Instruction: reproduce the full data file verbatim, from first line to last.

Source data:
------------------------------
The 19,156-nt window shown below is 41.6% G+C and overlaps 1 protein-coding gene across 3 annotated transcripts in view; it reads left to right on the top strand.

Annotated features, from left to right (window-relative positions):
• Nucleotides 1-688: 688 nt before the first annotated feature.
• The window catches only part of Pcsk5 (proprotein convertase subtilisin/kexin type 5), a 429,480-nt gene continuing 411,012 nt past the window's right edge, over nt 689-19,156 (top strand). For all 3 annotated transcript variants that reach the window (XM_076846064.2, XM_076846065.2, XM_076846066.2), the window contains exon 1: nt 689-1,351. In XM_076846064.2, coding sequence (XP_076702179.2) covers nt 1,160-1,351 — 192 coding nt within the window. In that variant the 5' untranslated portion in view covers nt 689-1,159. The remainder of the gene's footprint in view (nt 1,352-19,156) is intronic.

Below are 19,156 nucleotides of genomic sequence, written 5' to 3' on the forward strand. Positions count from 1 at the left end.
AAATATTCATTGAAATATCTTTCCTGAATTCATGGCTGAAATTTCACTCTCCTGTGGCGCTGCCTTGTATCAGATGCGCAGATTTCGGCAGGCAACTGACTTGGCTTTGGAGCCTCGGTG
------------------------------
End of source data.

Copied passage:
The 19,156-nt window shown below is 41.6% G+C and overlaps 1 protein-coding gene across 3 annotated transcripts in view; it reads left to right on the top strand.

Annotated features, from left to right (window-relative positions):
• Nucleotides 1-688: 688 nt before the first annotated feature.
• The window catches only part of Pcsk5 (proprotein convertase subtilisin/kexin type 5), a 429,480-nt gene continuing 411,012 nt past the window's right edge, over nt 689-19,156 (top strand). For all 3 annotated transcript variants that reach the window (XM_076846064.2, XM_076846065.2, XM_076846066.2), the window contains exon 1: nt 689-1,351. In XM_076846064.2, coding sequence (XP_076702179.2) covers nt 1,160-1,351 — 192 coding nt within the window. In that variant the 5' untranslated portion in view covers nt 689-1,159. The remainder of the gene's footprint in view (nt 1,352-19,156) is intronic.

Below are 19,156 nucleotides of genomic sequence, written 5' to 3' on the forward strand. Positions count from 1 at the left end.
AAATATTCATTGAAATATCTTTCCTGAATTCATGGCTGAAATTTCACTCTCCTGTGGCGCTGCCTTGTATCAGATGCGCAGATTTCGGCAGGCAACTGACTTGGCTTTGGAGCCTCGGTG